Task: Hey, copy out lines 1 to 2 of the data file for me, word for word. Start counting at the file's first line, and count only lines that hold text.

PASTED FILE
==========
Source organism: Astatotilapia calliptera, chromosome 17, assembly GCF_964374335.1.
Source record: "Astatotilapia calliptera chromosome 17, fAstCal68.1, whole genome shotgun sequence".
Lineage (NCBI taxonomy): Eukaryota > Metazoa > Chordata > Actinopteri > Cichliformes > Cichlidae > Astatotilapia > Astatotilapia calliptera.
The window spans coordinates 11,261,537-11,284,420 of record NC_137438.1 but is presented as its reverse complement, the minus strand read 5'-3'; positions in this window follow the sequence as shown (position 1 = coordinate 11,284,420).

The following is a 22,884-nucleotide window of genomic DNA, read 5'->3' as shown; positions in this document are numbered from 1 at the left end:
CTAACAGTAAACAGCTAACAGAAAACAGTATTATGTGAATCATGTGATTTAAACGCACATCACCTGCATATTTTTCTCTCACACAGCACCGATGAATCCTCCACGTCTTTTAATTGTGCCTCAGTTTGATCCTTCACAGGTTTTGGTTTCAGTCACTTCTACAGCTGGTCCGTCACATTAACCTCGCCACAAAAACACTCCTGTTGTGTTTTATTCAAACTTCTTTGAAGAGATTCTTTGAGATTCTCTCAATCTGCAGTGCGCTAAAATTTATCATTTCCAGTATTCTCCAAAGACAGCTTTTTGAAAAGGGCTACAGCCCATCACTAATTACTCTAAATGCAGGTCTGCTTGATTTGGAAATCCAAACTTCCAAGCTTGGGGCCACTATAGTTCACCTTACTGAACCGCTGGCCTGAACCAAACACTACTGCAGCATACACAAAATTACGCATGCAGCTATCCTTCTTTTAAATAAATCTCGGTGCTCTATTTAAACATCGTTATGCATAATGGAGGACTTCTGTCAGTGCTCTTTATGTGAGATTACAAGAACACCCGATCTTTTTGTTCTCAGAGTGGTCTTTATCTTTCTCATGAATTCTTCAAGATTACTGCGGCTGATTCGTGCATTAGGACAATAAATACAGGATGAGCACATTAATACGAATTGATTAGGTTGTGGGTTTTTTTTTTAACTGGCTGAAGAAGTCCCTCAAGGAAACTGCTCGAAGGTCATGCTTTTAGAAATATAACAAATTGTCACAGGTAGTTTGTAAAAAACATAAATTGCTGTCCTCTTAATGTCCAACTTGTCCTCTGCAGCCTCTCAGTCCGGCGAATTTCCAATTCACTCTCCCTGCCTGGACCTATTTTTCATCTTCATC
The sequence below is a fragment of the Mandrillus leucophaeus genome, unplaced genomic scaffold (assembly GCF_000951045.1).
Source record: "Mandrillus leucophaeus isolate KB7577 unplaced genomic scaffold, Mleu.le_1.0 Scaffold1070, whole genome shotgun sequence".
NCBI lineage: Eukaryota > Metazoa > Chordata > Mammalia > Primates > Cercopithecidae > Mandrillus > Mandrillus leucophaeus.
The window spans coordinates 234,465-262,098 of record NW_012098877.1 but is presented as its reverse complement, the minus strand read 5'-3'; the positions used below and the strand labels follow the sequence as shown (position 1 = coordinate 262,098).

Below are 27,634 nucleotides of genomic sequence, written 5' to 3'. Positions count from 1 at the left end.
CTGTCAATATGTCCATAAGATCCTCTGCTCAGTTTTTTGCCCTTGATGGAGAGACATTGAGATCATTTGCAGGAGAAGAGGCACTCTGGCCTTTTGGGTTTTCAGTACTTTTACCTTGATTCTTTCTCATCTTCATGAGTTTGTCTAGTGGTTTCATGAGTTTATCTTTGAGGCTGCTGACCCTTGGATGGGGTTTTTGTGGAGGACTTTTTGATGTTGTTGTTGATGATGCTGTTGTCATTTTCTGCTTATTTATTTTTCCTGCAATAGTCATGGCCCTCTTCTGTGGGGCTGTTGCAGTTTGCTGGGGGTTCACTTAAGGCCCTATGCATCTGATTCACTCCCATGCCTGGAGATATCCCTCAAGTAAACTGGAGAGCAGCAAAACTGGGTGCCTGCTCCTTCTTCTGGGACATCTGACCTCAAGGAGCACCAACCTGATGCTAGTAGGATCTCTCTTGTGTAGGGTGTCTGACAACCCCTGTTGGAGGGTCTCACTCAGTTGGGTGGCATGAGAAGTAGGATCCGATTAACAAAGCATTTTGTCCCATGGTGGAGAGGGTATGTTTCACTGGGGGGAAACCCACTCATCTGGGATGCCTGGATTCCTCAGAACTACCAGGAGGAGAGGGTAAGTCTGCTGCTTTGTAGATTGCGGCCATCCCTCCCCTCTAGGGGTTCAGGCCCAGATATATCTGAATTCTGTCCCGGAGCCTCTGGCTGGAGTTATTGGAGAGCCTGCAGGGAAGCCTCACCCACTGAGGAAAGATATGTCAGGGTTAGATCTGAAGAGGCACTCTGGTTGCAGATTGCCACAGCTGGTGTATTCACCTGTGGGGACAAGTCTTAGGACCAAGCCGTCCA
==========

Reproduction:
Source organism: Astatotilapia calliptera, chromosome 17, assembly GCF_964374335.1.
Source record: "Astatotilapia calliptera chromosome 17, fAstCal68.1, whole genome shotgun sequence".